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This Week in JAMA
December 8, 1999

This Week in JAMA

JAMA. 1999;282(22):2097. doi:10.1001/jama.282.22.2097
Heredity Contributes to Otitis Media in Children

To estimate the genetic component of otitis media in children, Casselbrant and colleagues studied 135 sets of same-sex twins and 5 sets of same-sex triplets recruited within the first 2 months of life and followed up prospectively for up to 24 months. The correlation of the proportion of time with middle ear effusion between siblings was consistently higher in monozygotic twin or triplet sets than in dizygotic sets. The estimate of the heritability component of proportion of time with middle ear effusion by age 2 years was 0.73. Estimates of discordance for recurrent (3 or more) episodes of middle ear effusion and for at least 1 episode of acute otitis media at 2 years were significantly lower for monozygotic twin or triplet sets compared with dizygotic sets. In an editorial, Ehrlich and Post consider the evidence supporting a multifactorial basis for otitis media in children that includes genetic, environmental, and infectious components.

See Article and editorial Article

Overweight Associated With Elevated CRP Levels

Overweight and obesity may be associated with low-grade inflammation perhaps mediated by the release of the proinflammatory cytokine interleukin 6 by adipose tissue. Using data from 16,616 adults aged 17 years or older enrolled in the Third National Health and Nutrition Examination Survey (NHANES III), Visser and colleagues found that the level of serum C-reactive protein (CRP), a marker of systemic inflammation, was more likely to be elevated (CRP level ≥0.22 mg/dL) in obese men and women (body mass index ≥30 kg/m2) compared with normal-weight individuals, and more likely to be clinically raised (CRP level >1.00 mg/dL) among obese women. In an editorial, Danesh discusses the relationship between persistent low-grade inflammation, obesity, and risk of coronary heart disease.

See Article and editorial Article

Weight Change and Health-Related Quality of Life

Based on data from 40,098 women aged 46 to 71 years enrolled in the 4-year prospective Nurses' Health Study, Fine and colleagues found that weight gain of 2.25 kg (5 lb) or more was associated with decreased physical function and vitality and increased bodily pain among women in all baseline body mass index (BMI) categories, including normal BMI. Weight loss of 2.25 kg (5 lb) or more in overweight women (BMI ≥30 kg/m2) was associated with improved physical function and vitality and decreased bodily pain. Weight change was more strongly associated with changes in physical than mental health.

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Gender and Outcomes of Hospital-Acquired Infection

Gender appears to be a determinant of many disease outcomes, but evidence has been inconsistent. In a prospective study of 892 surgical patients with 1470 episodes of nosocomial infection, Crabtree and colleagues found no significant difference in overall mortality prior to hospital discharge between men and women. For lung and soft tissue infections, however, mortality was significantly higher among women than among men.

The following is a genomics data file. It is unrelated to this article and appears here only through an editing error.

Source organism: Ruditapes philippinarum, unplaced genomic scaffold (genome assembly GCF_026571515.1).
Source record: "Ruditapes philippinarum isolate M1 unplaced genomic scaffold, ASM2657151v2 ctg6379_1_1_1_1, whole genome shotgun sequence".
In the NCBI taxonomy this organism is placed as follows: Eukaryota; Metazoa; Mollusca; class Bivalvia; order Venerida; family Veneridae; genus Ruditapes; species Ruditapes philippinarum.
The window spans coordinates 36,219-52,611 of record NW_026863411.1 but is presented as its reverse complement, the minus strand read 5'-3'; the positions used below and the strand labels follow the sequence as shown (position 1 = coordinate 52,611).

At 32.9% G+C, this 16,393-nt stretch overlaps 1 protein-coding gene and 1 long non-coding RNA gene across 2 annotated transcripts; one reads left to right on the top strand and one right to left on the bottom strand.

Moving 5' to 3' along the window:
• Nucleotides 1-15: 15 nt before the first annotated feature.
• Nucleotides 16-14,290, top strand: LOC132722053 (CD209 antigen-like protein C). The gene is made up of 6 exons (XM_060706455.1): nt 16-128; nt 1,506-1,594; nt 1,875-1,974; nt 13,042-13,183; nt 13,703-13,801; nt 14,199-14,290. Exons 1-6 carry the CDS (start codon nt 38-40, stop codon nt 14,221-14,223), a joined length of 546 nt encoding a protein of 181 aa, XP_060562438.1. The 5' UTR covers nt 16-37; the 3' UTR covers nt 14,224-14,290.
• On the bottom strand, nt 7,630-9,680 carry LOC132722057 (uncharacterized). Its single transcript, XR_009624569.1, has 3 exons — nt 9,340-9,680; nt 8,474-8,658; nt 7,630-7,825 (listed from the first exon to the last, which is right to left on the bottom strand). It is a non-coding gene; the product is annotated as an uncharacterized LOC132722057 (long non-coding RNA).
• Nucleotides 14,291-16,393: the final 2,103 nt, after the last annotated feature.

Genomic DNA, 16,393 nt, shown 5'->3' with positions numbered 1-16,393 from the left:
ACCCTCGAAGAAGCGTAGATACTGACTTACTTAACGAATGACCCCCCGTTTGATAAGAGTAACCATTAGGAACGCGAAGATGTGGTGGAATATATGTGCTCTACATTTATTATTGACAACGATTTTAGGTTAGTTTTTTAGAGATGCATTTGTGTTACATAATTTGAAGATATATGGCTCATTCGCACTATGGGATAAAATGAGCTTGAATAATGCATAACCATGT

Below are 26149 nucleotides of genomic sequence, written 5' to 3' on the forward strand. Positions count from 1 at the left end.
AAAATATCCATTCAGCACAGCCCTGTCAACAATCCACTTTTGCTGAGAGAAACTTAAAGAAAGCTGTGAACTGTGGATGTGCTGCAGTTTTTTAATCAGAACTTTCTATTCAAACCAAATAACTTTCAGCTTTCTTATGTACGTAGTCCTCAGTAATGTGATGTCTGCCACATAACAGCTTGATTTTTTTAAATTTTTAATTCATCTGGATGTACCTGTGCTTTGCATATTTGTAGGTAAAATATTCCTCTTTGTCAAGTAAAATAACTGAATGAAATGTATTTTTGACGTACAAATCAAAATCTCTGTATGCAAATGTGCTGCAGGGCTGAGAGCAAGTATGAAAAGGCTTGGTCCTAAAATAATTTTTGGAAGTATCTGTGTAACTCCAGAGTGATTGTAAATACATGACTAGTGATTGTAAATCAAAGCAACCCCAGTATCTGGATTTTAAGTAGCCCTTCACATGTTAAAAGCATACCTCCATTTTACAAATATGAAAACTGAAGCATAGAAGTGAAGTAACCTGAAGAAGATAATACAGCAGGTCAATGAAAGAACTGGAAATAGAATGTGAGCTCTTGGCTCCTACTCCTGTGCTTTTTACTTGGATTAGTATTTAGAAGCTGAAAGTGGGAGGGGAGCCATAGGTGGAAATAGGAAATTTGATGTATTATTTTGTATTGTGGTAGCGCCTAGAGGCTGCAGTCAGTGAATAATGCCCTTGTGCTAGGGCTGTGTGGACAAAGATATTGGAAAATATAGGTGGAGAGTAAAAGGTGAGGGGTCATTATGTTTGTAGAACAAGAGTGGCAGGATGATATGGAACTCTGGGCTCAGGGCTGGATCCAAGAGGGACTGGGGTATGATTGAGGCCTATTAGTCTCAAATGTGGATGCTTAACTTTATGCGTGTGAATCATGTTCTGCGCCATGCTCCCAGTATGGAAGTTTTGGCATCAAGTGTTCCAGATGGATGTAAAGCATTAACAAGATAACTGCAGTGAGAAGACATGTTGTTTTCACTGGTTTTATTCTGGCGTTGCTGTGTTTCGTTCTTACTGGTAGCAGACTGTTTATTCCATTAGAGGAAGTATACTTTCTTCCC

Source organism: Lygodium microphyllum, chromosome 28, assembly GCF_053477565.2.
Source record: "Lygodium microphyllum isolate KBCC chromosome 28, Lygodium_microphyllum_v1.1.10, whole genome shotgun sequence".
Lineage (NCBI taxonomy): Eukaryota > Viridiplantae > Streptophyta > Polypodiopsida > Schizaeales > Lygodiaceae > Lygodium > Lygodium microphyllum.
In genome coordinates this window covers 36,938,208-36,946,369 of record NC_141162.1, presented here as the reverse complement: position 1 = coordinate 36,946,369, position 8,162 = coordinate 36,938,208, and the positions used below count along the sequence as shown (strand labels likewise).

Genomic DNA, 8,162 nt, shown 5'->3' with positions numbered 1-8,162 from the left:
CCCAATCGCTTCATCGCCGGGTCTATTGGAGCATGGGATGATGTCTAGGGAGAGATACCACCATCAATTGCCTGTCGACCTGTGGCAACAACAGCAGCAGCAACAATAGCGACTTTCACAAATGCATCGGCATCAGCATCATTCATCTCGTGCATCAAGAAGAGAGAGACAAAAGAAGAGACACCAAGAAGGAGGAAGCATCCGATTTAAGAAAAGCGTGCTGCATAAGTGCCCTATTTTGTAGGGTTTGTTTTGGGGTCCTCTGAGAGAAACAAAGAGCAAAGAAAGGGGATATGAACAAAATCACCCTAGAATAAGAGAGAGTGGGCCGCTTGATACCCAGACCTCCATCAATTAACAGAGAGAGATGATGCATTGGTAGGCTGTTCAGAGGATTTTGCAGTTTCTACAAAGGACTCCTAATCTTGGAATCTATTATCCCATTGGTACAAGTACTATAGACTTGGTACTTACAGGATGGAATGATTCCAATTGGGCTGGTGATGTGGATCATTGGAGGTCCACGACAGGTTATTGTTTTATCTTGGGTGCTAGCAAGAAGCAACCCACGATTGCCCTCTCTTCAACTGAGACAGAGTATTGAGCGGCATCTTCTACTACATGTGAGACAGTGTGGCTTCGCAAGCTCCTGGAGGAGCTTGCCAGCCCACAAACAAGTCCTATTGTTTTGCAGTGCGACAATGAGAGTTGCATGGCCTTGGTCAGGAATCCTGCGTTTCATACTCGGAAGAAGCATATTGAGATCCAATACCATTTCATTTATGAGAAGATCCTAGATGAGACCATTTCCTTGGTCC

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Smoking Increases CVD Risk Despite Low Cholesterol

Mortality from ischemic heart disease has increased sharply between 1981 and 1994 among both men and women in Korea. Jee and colleagues report that in a cohort of more than 100,000 Korean men aged 35 to 59 years followed up for 6 years, the risk of hospitalization and death from ischemic heart disease and cerebrovascular disease was significantly higher among current smokers compared with nonsmokers. Low serum cholesterol was not protective against cardiovascular disease (CVD) morbidity and mortality. At all levels of serum cholesterol, including the lowest quartile (<4.42 mmol/L [171 mg/dL]), current smoking significantly increased the risk of ischemic heart disease and cerebrovascular disease events and mortality, and there was no evidence of an interaction between current smoking and total cholesterol level.

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A Piece of My Mind

"In my 20 years as a practicing physician, I have been intimately involved in many tragedies, yet I have never cried in front of a patient or a patient's family." From "A Rainbow From Joanne."

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Contempo 1999

Update on the safety and efficacy of the anthrax vaccine.

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Medical News & Perspectives

An increase in patients' use of mechanical ventilation at home is enabling children and adults worldwide to lead less stressful, more productive lives.

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Screening for Breast Cancer in Older Women

Is screening mammography beneficial in older women? A decision and cost-effectiveness analysis compares 3 strategies for breast cancer screening in women aged 65 years or older.

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Grand Rounds

Factors to consider in the decision whether to use thrombolytic therapy for acute deep venous thrombosis.

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OCs and Women's Health in Japan

History of the debate in Japan on oral contraceptive (OC) use and how approval of low-dose OC use in June 1999 might affect women's health.

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JAMA Patient Page

For your patients: A primer on otitis media in children.

See Article

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